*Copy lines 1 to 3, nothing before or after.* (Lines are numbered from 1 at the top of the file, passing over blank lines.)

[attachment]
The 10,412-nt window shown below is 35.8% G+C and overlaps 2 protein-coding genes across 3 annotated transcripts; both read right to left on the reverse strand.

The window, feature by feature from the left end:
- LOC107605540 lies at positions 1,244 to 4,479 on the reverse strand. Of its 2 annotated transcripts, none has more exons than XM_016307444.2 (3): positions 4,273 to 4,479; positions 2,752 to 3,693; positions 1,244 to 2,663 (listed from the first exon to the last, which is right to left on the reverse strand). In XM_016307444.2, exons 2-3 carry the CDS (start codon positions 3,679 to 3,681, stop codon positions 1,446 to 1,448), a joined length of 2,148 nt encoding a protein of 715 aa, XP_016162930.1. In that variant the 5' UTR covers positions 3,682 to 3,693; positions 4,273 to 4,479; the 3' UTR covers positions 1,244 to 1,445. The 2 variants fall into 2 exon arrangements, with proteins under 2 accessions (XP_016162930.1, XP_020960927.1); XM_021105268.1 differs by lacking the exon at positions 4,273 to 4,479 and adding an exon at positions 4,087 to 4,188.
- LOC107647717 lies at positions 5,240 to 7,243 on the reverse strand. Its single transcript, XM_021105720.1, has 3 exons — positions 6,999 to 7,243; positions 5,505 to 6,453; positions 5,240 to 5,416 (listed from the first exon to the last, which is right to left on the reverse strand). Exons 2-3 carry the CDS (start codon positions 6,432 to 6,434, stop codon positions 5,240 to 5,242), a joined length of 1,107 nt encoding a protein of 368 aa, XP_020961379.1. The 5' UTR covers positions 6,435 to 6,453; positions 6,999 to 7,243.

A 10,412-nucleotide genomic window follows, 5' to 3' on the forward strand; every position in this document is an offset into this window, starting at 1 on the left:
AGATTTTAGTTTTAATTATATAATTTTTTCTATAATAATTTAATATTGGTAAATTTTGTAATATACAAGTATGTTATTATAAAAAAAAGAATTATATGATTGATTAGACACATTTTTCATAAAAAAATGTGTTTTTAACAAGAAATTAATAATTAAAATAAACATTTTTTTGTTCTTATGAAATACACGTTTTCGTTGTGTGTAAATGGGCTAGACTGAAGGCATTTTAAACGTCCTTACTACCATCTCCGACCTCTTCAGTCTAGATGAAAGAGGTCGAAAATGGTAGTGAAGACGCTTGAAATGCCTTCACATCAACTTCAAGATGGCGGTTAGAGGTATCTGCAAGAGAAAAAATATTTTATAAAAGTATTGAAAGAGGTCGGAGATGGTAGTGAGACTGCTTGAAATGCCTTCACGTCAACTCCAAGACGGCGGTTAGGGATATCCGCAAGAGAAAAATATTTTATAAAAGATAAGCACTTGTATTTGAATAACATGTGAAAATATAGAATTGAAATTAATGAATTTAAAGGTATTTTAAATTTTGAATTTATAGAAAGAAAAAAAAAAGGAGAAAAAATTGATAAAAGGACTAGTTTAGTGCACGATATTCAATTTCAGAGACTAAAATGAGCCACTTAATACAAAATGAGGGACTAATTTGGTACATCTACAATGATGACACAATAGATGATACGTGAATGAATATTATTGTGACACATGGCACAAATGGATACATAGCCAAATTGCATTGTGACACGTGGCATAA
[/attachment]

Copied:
The 10,412-nt window shown below is 35.8% G+C and overlaps 2 protein-coding genes across 3 annotated transcripts; both read right to left on the reverse strand.

The window, feature by feature from the left end:
- LOC107605540 lies at positions 1,244 to 4,479 on the reverse strand. Of its 2 annotated transcripts, none has more exons than XM_016307444.2 (3): positions 4,273 to 4,479; positions 2,752 to 3,693; positions 1,244 to 2,663 (listed from the first exon to the last, which is right to left on the reverse strand). In XM_016307444.2, exons 2-3 carry the CDS (start codon positions 3,679 to 3,681, stop codon positions 1,446 to 1,448), a joined length of 2,148 nt encoding a protein of 715 aa, XP_016162930.1. In that variant the 5' UTR covers positions 3,682 to 3,693; positions 4,273 to 4,479; the 3' UTR covers positions 1,244 to 1,445. The 2 variants fall into 2 exon arrangements, with proteins under 2 accessions (XP_016162930.1, XP_020960927.1); XM_021105268.1 differs by lacking the exon at positions 4,273 to 4,479 and adding an exon at positions 4,087 to 4,188.